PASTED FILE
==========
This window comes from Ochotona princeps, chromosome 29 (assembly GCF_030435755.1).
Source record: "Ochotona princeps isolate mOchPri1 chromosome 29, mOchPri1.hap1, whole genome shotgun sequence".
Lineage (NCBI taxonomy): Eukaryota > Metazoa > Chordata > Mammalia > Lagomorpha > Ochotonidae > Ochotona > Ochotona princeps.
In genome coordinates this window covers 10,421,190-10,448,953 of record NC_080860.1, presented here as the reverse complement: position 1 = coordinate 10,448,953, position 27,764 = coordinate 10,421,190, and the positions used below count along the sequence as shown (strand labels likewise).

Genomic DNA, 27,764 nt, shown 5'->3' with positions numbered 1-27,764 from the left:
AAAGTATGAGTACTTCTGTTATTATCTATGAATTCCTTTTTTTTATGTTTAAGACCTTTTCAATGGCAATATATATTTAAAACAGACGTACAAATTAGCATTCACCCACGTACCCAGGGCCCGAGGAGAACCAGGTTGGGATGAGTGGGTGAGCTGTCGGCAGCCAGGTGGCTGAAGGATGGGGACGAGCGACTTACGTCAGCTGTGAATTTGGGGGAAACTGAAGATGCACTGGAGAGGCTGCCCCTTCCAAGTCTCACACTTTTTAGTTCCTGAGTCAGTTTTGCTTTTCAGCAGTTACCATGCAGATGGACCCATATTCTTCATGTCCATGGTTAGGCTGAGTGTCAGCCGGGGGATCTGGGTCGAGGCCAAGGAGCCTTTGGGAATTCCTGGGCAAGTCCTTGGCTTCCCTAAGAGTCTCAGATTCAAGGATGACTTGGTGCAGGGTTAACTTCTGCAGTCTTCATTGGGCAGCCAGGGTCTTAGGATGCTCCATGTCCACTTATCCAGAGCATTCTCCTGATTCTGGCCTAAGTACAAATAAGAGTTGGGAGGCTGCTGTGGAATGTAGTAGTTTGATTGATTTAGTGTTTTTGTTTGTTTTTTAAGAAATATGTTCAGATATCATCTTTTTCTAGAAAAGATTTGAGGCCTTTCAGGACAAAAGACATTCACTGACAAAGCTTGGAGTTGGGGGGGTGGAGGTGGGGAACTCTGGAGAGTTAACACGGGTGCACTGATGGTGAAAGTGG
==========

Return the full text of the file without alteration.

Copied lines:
This window comes from Ochotona princeps, chromosome 29 (assembly GCF_030435755.1).
Source record: "Ochotona princeps isolate mOchPri1 chromosome 29, mOchPri1.hap1, whole genome shotgun sequence".
Lineage (NCBI taxonomy): Eukaryota > Metazoa > Chordata > Mammalia > Lagomorpha > Ochotonidae > Ochotona > Ochotona princeps.
In genome coordinates this window covers 10,421,190-10,448,953 of record NC_080860.1, presented here as the reverse complement: position 1 = coordinate 10,448,953, position 27,764 = coordinate 10,421,190, and the positions used below count along the sequence as shown (strand labels likewise).

Genomic DNA, 27,764 nt, shown 5'->3' with positions numbered 1-27,764 from the left:
AAAGTATGAGTACTTCTGTTATTATCTATGAATTCCTTTTTTTTATGTTTAAGACCTTTTCAATGGCAATATATATTTAAAACAGACGTACAAATTAGCATTCACCCACGTACCCAGGGCCCGAGGAGAACCAGGTTGGGATGAGTGGGTGAGCTGTCGGCAGCCAGGTGGCTGAAGGATGGGGACGAGCGACTTACGTCAGCTGTGAATTTGGGGGAAACTGAAGATGCACTGGAGAGGCTGCCCCTTCCAAGTCTCACACTTTTTAGTTCCTGAGTCAGTTTTGCTTTTCAGCAGTTACCATGCAGATGGACCCATATTCTTCATGTCCATGGTTAGGCTGAGTGTCAGCCGGGGGATCTGGGTCGAGGCCAAGGAGCCTTTGGGAATTCCTGGGCAAGTCCTTGGCTTCCCTAAGAGTCTCAGATTCAAGGATGACTTGGTGCAGGGTTAACTTCTGCAGTCTTCATTGGGCAGCCAGGGTCTTAGGATGCTCCATGTCCACTTATCCAGAGCATTCTCCTGATTCTGGCCTAAGTACAAATAAGAGTTGGGAGGCTGCTGTGGAATGTAGTAGTTTGATTGATTTAGTGTTTTTGTTTGTTTTTTAAGAAATATGTTCAGATATCATCTTTTTCTAGAAAAGATTTGAGGCCTTTCAGGACAAAAGACATTCACTGACAAAGCTTGGAGTTGGGGGGGTGGAGGTGGGGAACTCTGGAGAGTTAACACGGGTGCACTGATGGTGAAAGTGG